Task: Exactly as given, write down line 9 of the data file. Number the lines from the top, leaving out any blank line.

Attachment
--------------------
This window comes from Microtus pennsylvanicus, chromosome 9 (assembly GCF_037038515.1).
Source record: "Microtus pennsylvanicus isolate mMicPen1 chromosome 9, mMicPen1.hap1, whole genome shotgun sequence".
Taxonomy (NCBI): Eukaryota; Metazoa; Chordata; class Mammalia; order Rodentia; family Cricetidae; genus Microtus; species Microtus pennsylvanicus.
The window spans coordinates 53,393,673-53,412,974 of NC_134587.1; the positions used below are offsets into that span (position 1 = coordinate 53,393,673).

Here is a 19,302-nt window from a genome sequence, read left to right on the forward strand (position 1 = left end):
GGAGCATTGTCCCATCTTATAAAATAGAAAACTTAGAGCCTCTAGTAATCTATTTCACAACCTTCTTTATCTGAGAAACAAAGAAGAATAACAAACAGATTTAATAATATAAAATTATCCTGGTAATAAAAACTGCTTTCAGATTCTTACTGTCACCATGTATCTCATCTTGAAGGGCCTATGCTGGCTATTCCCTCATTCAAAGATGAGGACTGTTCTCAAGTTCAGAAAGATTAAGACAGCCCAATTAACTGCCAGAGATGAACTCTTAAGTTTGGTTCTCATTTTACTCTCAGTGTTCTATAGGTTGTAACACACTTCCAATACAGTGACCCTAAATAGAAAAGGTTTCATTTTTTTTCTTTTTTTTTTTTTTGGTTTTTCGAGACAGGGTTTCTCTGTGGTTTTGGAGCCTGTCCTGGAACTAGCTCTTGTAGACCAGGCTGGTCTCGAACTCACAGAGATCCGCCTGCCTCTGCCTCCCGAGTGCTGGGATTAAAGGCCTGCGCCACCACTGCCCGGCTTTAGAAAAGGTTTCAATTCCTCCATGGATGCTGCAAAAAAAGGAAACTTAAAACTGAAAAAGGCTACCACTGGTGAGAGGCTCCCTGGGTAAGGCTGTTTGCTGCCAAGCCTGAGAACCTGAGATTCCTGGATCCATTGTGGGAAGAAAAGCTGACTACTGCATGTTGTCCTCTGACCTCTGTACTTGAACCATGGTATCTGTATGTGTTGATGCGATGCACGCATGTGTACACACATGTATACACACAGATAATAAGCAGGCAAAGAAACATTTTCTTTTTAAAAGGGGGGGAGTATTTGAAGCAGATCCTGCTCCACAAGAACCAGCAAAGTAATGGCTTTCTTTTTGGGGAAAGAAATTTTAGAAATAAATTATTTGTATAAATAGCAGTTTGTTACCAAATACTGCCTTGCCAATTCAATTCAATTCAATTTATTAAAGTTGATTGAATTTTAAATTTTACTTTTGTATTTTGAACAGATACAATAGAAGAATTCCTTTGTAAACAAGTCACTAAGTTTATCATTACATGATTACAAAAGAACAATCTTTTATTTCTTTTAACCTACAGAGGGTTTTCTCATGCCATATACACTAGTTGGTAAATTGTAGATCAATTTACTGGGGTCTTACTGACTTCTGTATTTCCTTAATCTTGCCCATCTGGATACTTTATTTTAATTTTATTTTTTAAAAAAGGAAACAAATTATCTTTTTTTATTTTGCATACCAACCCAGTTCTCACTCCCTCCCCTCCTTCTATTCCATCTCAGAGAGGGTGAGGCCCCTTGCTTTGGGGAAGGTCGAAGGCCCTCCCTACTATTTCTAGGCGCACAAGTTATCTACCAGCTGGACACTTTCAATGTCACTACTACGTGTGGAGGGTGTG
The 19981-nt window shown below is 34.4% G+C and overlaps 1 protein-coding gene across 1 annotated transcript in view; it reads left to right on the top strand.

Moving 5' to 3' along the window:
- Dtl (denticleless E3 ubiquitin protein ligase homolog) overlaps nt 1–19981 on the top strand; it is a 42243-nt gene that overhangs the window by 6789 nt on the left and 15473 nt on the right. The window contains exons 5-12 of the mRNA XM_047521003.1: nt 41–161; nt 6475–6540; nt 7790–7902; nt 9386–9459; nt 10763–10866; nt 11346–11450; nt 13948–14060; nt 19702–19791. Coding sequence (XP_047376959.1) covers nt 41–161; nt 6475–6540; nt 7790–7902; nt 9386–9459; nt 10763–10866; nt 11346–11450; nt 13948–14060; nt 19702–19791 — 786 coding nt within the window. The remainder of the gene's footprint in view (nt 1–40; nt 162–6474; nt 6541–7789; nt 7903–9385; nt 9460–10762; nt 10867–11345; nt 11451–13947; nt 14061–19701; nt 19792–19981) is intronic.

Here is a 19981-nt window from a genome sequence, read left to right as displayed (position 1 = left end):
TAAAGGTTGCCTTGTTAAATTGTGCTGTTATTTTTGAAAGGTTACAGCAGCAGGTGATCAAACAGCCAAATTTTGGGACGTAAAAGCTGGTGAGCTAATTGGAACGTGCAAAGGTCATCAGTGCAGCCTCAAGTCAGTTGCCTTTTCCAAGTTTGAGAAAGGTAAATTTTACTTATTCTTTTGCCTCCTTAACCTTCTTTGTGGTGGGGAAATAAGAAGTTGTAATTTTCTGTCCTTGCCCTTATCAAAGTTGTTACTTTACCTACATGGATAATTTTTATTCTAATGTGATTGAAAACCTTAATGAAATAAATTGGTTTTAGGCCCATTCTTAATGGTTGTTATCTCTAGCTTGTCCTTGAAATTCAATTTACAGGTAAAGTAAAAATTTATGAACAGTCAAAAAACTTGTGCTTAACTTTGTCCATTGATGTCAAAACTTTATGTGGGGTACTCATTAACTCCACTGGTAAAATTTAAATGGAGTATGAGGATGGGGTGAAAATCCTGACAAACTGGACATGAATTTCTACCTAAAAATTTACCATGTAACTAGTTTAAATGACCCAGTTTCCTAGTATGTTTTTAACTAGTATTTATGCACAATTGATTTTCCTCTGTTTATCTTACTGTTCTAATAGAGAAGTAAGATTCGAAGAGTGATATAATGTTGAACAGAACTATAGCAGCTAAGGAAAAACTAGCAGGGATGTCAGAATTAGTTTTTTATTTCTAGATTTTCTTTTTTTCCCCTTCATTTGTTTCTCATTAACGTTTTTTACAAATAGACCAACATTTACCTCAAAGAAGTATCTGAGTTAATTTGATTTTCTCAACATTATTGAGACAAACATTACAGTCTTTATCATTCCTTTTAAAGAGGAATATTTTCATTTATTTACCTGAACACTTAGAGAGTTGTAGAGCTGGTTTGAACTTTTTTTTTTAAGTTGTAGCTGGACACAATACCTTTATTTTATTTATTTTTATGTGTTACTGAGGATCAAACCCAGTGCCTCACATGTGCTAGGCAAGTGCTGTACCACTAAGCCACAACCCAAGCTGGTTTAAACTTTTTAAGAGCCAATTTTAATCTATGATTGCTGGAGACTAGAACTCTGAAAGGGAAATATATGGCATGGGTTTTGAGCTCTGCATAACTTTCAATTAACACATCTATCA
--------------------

- Dtl (denticleless E3 ubiquitin protein ligase homolog) overlaps nt 1–19981 on the top strand; it is a 42243-nt gene that overhangs the window by 6789 nt on the left and 15473 nt on the right. The window contains exons 5-12 of the mRNA XM_047521003.1: nt 41–161; nt 6475–6540; nt 7790–7902; nt 9386–9459; nt 10763–10866; nt 11346–11450; nt 13948–14060; nt 19702–19791. Coding sequence (XP_047376959.1) covers nt 41–161; nt 6475–6540; nt 7790–7902; nt 9386–9459; nt 10763–10866; nt 11346–11450; nt 13948–14060; nt 19702–19791 — 786 coding nt within the window. The remainder of the gene's footprint in view (nt 1–40; nt 162–6474; nt 6541–7789; nt 7903–9385; nt 9460–10762; nt 10867–11345; nt 11451–13947; nt 14061–19701; nt 19792–19981) is intronic.